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 Whistleblowers Need Protection



Mighty Tiger, Hidden Scalpel
Canada has strengthened its positions on human rights violations
in China, but economic interests make keeping the position difficult.

By Kinia A., journalism student in Montreal

The room is cleaned of any trace of operation after the organ removal surgery. It now looks like any other room. The surgeon has disappeared silently, without a trace, earning thousands of yuans for his sordid services. Meanwhile, thanks to a new kidney, heart, liver or corneas, a patient in need of healthy organs will be fit as a fiddle again.

But in exchange, another human being has been murdered. And the odds that he practiced Falungong are very high, especially in the People’s Republic of China. An independent two-month investigation by two Canadians has found enough evidence, which they claim proves beyond reasonable doubt, that Chinese authorities are linked to the systematic harvesting of organs from living Falungong practitioners.

Thousands of immoral organs

David Kilgour, a former Canadian Member of Parliament and former Secretary of State to Asia-Pacific and David Matas, a human rights lawyer, claim that between 2000 and 2005, 41 500 organ transplants that have taken place in China have no other explained source but the bodies of Falungong (also referred to as Falun Dafa) practitioners. Kilgour and Matas are putting pressure on their own government and on the international community to demand from China that it “stops repressing Falungong, that it allows visits into prisons, stops torture, stops execution, stops giving organs from executed prisoners to receivers of transplant organs, that it insists on consent and stops payment for transplant.”1

Organ harvesting from living Falungong practitioners sadly takes its place at the end of a long list of human rights violations in China.

A harmless practice…

According to most observers and followers, Falungong is a harmless “self-cultivation practice”. The movement includes elements of Buddhist, Taoist and Christian philosophies and that’s why some confuse it with a religion, which it isn’t. It is a form of qigong practice that has five sets of meditation exercises and that resemble Tai chi. The exercises seek to develop practitioners' heart and character according to the principles of “Truthfulness-Compassion-Forbearance”. It is beneficial to practitioners’ health. It’s also why it makes many of them “good candidates” for having their organs stolen.

Founded in 1992 by Li Hongzhi, who fled China and settled in the United States, Falungong has quickly grown into what Human Rights China has qualified as one of China’s most important developments in the transition to the new century. HRC also explained that the movement developed this rapidly because it satisfied so many human needs quashed under the communist Mao regime and its failure. 'Falungong provided a sense of meaning and belonging to people who felt frustrated, lost, lonely and impotent in a society roiling with change, suffused with materialism and devoid of morality.'2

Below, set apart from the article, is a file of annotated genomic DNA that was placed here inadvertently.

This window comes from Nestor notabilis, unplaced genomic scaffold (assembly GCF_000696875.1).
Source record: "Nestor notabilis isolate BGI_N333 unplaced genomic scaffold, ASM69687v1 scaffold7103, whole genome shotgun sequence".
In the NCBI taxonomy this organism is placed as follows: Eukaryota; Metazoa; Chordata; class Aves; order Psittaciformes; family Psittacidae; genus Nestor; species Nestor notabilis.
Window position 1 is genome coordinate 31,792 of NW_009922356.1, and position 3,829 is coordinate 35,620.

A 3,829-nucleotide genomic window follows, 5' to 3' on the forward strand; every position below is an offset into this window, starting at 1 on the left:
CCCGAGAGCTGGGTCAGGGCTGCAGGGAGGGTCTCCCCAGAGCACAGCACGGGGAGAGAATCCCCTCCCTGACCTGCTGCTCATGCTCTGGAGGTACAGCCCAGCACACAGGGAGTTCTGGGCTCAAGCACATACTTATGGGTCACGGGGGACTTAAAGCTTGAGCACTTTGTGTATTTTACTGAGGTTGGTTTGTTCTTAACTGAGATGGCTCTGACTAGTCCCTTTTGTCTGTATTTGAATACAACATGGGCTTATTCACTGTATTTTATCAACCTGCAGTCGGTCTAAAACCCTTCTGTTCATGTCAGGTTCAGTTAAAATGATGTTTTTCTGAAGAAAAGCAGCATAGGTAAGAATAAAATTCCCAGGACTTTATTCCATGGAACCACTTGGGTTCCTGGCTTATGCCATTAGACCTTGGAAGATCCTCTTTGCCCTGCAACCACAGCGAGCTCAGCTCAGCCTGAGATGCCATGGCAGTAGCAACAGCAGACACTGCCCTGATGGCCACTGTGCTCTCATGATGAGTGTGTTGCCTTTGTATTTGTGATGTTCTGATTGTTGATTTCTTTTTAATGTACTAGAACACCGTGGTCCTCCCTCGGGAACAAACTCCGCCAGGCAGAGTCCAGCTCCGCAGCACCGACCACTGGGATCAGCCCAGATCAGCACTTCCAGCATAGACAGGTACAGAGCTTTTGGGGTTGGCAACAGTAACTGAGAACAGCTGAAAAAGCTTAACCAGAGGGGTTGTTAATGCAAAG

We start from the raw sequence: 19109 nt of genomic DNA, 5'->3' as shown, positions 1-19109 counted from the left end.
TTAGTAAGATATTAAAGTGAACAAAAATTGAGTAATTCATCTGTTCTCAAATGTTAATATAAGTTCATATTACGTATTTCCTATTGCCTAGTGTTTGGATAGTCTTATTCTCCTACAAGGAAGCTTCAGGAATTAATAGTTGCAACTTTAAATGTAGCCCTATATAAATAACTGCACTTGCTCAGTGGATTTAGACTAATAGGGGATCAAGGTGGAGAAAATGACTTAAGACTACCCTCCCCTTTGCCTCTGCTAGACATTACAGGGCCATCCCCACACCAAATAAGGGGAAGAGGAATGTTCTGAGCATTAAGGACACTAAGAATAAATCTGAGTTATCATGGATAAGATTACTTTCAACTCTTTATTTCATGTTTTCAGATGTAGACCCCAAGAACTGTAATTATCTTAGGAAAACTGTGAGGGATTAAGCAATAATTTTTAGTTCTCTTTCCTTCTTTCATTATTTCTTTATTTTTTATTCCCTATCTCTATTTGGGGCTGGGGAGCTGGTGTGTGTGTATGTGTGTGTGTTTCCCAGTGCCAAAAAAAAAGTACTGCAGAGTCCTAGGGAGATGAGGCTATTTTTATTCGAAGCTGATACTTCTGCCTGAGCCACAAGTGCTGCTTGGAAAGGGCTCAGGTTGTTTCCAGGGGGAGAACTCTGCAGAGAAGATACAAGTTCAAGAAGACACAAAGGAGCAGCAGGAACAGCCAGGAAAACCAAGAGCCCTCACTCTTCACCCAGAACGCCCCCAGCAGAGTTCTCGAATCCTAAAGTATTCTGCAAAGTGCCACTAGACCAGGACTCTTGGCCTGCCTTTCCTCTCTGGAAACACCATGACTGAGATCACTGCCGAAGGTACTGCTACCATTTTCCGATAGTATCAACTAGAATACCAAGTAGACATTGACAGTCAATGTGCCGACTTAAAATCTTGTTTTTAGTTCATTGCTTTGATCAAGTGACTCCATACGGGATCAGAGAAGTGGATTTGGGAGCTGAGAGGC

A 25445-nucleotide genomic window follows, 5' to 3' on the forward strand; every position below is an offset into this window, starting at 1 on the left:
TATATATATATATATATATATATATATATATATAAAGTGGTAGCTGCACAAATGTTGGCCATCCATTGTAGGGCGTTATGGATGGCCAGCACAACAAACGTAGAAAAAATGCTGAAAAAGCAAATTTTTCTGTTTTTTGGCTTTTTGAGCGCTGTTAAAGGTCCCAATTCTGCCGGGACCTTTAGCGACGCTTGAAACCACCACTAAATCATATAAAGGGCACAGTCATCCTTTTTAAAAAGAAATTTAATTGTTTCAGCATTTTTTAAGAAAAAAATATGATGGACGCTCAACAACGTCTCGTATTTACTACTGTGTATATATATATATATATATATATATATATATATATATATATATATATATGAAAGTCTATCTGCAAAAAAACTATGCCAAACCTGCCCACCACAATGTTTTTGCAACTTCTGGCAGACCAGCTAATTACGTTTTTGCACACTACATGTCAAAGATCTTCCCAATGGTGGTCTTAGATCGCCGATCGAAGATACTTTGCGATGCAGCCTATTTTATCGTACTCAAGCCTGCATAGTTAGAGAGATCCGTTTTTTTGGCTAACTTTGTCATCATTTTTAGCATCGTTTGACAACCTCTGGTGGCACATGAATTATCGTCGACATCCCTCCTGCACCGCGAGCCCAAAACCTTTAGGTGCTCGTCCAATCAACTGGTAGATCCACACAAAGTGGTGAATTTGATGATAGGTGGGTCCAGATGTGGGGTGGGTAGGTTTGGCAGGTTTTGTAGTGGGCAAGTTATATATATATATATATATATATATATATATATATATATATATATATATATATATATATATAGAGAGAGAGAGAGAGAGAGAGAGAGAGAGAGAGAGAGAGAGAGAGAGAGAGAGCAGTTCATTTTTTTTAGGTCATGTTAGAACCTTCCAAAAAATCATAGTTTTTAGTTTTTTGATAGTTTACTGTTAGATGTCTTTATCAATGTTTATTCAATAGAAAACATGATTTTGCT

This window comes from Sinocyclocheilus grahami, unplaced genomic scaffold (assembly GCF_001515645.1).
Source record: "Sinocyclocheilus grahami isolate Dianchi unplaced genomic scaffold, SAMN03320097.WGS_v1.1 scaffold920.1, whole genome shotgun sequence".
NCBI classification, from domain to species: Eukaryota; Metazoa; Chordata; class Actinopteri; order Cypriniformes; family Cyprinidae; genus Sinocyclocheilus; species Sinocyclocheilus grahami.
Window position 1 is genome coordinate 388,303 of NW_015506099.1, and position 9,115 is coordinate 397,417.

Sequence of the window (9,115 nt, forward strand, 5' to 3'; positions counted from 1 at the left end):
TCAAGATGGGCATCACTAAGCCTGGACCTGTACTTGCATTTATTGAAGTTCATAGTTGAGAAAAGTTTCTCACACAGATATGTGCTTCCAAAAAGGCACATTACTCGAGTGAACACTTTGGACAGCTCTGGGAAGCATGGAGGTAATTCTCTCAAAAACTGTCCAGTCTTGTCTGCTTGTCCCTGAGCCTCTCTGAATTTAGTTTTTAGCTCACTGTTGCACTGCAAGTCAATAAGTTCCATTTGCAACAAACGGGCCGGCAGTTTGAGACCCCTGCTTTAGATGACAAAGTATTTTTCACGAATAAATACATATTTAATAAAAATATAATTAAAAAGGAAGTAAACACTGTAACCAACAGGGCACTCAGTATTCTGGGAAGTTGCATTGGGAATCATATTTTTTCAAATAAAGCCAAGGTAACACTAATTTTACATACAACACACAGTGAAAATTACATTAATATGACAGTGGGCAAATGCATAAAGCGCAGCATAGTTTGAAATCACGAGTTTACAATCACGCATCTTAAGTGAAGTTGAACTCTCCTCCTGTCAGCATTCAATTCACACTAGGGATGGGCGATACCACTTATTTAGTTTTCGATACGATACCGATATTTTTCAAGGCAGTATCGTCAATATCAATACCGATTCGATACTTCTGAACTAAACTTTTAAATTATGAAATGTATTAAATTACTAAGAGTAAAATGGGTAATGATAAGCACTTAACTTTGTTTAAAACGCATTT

If Falungong is a harmless practice, then why has the Chinese government launched such a crackdown on the movement, banning it and brutally persecuting its followers?

A threat to order?

According to the Chinese government, Falungong is a dangerous sect, which it has banned in 1999 and brutally persecuted since then. On its embassy website for the United States, Chinese authorities write that “like other cults in the world, Falungong not only seriously goes against the ethics, law and order of the human society but also gravely threatens people’s normal religious belief. To protect the human rights and freedom of religious belief of the Chinese people, the Chinese Government outlawed the Falungong cult in accordance with the law.”

Up to 100 million followers

Instead of protecting human rights, China has systematically violated them. David Matas claims the Chinese Communist Party sees the Falungong as an ideological threat to the regime because of its large numbers: Li claimed to have 70 million followers in China and 30 million outside of the country in 1999, while the CCP had 60 million members. A large number of the Falungong followers in China were considered intellectuals, members of the security services and the military, party officials and even members of the innermost government circles. Falungong practitioners are committed, tenacious and can mobilize large group of people. On 25 April, 1999, 10,000 Falungong protested in silence on Tiananmen Square against earlier arrests and beatings of practitioners, the biggest gathering since the 1989 massacre.

According to the BBC, “Falungong is seen as just the sort of heretical cult whose arising in China has traditionally spelled the end of the ruling dynasty. In this, for the Beijing authorities at least, it has unpleasant resonances with the Taiping Rising which wreaked havoc in China between 1850 and 1865.”3